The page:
When nations eventually adopt ground rules for conflict in cyberspace as they apply in an actual kinetic war, the Tallinn Manual on the International Law Applicable to Cyber Warfare, is likely to be their key reference material in doing so.
The Tallinn Manual, officially released late last week, is a 302-page treatise on the applicability of international law to cyberspace. Though NATO-commissioned, it is not an official NATO guidance or official expression by any country of how they will proceed in times of conflict with regard to cyber. Instead, it lays out 95 rules that explain rules of sovereignty, state responsibility, laws of neutrality, and more from a legal context.
“What happens next and how it is adopted is up to the states,” said Tallinn Manual editor Michael N. Schmitt, chairman of the international law department at the United States Naval War College in Newport, R.I. “I’d like to think we did a thorough job identifying and capturing a complete interpretation of international law as it applies to cyber and hope it’s used by states to fashion their own legal positions.”
The document was nearly four years in the making, and focused exclusively on what Schmitt said were the upper layers of severity, rather than day to day attacks such as cybercrime, intellectual property theft and APT-style espionage; version 2.0 of the Tallinn Manual will attempt to tackle those areas, he said.
“We were worried about attacks such as the ones on Estonia in 2007 and Georgia in 2008, those in the upper levels and upper reaches of intensity,” Schmitt said, adding that the 20-person committee charged with creating the manual specialized in the legal aspects of war and cyber.
“There were more gray areas in what we dealt with. Once you move to the level of armed conflict and the use of force against another nation, states make the law vague because it protects them, and it constrains them,” Schmitt said. “The area we worked in was much grayer and ambiguous. The other areas are infinitely more complex because we’re dealing with the criminal space, intellectual property law, telecommunications law, human rights law. We’ll deal with those in the next version.”
The terrorist attacks of Sept. 11, 2001, put a halt to the initial wave of investment in looking at this issue, Schmitt said. Instantly, the focus immediately went toward counterterrorism and did not shift toward cyber until the massive denial-of-service attacks against government and civilian services in Estonia in 2007, and again in 2008 in parallel to an armed conflict against Georgia. In such a case, the manual says, hackers who participate in such a conflict can be considered military targets.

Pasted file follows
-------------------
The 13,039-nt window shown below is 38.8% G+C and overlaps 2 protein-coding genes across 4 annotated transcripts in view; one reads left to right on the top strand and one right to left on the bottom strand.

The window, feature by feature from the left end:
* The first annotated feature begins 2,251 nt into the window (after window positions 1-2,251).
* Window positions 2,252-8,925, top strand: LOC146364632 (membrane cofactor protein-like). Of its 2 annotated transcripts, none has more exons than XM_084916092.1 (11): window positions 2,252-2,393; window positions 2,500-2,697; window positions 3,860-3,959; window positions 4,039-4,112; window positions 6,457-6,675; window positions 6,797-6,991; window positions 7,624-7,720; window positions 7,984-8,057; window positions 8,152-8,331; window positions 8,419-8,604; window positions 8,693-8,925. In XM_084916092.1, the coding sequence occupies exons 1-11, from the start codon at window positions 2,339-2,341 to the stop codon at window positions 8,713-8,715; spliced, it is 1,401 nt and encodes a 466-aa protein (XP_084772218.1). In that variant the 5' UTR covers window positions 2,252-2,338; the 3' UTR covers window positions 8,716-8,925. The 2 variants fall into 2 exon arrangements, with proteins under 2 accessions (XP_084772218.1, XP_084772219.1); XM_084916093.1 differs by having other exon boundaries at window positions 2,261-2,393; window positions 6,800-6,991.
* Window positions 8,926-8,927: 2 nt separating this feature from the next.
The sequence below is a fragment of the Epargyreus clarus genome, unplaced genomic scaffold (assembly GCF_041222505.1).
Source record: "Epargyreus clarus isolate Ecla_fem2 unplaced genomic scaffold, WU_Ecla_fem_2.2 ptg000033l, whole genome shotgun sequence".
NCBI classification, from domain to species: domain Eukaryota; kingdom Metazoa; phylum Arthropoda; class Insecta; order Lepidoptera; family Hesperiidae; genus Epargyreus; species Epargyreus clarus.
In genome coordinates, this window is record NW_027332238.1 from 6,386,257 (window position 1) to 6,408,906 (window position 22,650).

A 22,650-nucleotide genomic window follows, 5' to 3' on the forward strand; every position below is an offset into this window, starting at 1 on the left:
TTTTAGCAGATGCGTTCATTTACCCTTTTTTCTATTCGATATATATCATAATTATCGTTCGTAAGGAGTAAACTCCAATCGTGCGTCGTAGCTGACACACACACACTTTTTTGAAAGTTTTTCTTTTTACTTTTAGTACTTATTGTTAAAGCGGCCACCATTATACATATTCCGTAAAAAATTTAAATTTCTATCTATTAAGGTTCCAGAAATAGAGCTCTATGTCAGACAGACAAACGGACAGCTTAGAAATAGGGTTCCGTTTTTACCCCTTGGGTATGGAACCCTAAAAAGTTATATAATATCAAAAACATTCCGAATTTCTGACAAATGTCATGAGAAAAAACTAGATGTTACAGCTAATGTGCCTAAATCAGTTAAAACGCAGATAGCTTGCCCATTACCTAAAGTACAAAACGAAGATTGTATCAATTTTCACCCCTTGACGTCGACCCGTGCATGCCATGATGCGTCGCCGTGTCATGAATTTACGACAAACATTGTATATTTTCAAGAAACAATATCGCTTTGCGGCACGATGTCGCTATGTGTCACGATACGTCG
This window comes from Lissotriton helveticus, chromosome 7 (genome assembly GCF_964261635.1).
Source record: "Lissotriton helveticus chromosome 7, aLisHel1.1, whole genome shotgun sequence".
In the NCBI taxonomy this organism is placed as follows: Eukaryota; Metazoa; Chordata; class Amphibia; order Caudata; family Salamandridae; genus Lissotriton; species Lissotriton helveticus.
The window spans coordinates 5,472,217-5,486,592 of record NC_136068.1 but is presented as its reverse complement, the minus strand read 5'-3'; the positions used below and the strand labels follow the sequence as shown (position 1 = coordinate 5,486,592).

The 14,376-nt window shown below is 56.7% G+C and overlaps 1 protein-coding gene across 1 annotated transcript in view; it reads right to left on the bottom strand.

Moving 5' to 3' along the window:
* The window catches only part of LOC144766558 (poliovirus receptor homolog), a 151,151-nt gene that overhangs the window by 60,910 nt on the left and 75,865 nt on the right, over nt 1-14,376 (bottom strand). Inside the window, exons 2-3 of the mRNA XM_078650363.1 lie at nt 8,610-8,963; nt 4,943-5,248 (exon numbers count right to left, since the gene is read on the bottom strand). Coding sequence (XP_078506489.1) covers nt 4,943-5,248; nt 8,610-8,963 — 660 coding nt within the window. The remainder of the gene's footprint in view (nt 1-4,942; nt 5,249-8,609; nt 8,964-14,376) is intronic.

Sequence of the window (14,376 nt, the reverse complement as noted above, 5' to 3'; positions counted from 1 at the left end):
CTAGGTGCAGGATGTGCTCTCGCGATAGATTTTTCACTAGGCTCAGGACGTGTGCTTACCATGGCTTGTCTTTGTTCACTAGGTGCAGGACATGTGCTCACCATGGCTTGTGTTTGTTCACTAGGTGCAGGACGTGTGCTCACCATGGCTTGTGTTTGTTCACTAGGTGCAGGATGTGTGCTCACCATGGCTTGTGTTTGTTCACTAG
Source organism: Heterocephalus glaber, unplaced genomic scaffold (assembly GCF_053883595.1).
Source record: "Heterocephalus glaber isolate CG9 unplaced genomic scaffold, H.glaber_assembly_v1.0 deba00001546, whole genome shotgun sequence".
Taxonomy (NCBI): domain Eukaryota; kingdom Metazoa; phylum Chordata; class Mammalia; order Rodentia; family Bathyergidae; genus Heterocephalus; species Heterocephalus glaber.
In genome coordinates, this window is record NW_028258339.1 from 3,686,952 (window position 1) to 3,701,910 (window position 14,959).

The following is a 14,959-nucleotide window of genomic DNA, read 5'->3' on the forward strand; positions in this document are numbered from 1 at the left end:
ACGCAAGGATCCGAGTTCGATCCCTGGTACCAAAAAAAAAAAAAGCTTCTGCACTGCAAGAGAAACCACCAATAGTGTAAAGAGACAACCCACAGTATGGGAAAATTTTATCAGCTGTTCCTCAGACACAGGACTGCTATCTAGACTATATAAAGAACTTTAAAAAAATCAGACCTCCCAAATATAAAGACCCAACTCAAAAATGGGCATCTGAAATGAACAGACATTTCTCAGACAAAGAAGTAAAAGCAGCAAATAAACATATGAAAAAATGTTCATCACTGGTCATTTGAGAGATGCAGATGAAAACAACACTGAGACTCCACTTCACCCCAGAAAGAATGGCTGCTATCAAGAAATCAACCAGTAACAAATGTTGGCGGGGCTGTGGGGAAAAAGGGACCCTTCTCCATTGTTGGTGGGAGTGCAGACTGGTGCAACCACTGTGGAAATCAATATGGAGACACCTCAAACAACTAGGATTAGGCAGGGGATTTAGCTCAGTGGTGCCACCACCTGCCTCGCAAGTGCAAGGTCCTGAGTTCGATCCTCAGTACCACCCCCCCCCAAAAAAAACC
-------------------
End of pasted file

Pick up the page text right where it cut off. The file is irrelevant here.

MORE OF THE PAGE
“With regard to hackers, the only mention is in the section of the manual that deals with war and armed conflict; in an ongoing armed conflict, if civilians attack us through the Internet, the law is different in no way than how the law applies on the battlefield,” Schmitt said. “If a civilian shoots at me or implants an IED (improved explosive device) to blow up a vehicle, then they are taking direct part in the hostilities. Their protections as civilians are taken away. All we were saying is if we were at war and civilians start helping the enemy, they become the same combatants as far as targeting.”
Stuxnet, a malware attack used to damage Iran’s ability to enrich uranium and destroy part of its nuclear program, was considered in the manual a use of force.
“However, you have to understand what use of force is,” Schmitt said. “States cannot use it unless there’s a reason, like self-defense or the Security Council approves it. We said Stuxnet was a use of force because the type of harm it causes qualifies it as unlawful unless you can justify self-defense. We don’t for sure know the originators of Stuxnet. If the use of force was harmful and rose to the level of a harmful attack, Iran could have struck back. Even in that case, when Iran learned it was a cyberattack, the attack was over. It had no right to retaliate because it wasn’t defending itself.”
The difficulties in attack attribution are a major sticking point with any type of legal action or military retaliation. Yet, Schmitt said, states can respond even without 100 percent certainty the identity of an attacker.
“A state can act in self-defense if it reasonably believes it knows it did it; it can respond,” Schmitt said. “International law doesn’t demand you be correct, it demands you be reasonable. The legal question is whether you reasonably concluded they were the attacker while the attack was going on.”
Schmitt said the group of legal experts and scholars who wrote the Tallinn Manual had conflicting senses they were being proactive on the issue, yet at the same time were still behind the curve. This was in large part due to so much activity, such as Stuxnet and the Iranians’ claims of hacking into a U.S. military system to take down a drone aircraft. He also said he didn’t expect to find as much applicability between international law and cyberspace because of the unique characteristics and speed at which technology innovates.
“The laws were designed for physical consequences. Interpretations in a cyber context are difficult,” Schmitt said. “We don’t need new (international) laws, but states need to think through how existing laws apply in cyber. This isn’t new.”